Poetry: Areas to Cover when Writing an Analysis

  1. Title
  2. Themes
  3. Linguistic Devices/Dramatic Techniques: Dialogue, diction, metaphors, similes, personification, onomatopoeia, alliteration, hyperbole, etc.
  4. Poet’s purpose
  5. Characters or the persona’s characteristics
  6. Rhyme scheme
  7. Tone & Mood
  8. Pace
  9. Poem structure: Italian Sonnet, 4×4, blank verse, etc.
  10. Background: This is the time period in which the poem was written according to a particular mindset, or simply just according to a certain mindset like devotional poems for instance, as well as the writer’s background. Like Christina Rosetti: her poems were about death because she was suffering from cancer.
  11. Personal Response

Your personal response is very very important. Write about what the question is asking for with great focus and relate it to all the other elements listed above. E.g. “What linguistic devices are used in Plena Timoris by Thomas Hardy?” You would write with great focus on the linguistic devices like dialogue, diction etc. and relate it to all the other elements as much as you can. It never hurts to do background research about the poet before writing your analysis. It often gives you deeper insight into what the poem is about.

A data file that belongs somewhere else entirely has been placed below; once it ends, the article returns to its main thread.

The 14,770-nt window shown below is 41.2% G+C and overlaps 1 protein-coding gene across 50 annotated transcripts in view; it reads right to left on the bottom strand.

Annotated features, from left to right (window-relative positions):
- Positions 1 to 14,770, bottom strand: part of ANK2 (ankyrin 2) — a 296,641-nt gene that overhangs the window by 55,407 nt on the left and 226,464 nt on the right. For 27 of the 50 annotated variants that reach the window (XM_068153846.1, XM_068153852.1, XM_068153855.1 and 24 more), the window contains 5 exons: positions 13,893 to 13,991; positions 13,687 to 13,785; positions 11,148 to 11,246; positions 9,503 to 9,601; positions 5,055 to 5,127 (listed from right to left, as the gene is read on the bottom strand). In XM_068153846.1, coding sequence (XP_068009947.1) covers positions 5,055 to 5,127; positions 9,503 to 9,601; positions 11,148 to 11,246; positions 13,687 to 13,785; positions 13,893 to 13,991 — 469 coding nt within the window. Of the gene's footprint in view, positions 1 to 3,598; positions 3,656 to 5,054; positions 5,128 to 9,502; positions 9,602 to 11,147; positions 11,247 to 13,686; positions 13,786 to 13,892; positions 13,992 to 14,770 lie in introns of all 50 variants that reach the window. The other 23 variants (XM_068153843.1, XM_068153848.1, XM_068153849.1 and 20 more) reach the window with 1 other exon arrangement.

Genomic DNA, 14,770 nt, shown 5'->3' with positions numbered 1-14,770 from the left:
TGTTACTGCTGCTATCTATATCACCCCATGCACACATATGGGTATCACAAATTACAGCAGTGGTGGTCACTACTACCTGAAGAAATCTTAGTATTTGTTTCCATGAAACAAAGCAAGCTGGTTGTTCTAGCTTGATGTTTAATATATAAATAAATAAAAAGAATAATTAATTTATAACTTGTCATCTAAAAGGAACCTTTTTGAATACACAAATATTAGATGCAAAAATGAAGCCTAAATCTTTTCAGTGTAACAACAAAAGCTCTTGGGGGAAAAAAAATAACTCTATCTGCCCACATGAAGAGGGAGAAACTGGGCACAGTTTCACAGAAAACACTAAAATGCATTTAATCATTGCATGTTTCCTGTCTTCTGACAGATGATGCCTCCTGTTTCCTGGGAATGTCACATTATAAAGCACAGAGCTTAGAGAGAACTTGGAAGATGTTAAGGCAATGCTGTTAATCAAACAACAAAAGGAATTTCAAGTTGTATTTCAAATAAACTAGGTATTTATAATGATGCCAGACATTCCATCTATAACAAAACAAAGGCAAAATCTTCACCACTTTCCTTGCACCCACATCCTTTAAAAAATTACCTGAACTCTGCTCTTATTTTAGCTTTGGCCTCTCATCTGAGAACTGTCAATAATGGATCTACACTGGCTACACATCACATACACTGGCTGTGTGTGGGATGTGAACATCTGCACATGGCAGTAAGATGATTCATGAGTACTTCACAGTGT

One comment I often received in my Poetry analyses was that the poet is different from the persona of the poem. Unless we are told that the poem is an autobiographical one, we mustn’t say that the poet is experiencing these things. Honestly, I never really knew how we were to find this out so I always stuck to saying “persona” to be on the safe side. Maybe different schools and teachers have different views about this. My teacher emphasized on this whereas another said it was always the poet was writing about himself. Find out from your teacher, to be sure.

Also see ‘Literature: Areas to Cover when Writing an Analysis’ to read about the elements of a story/prose.

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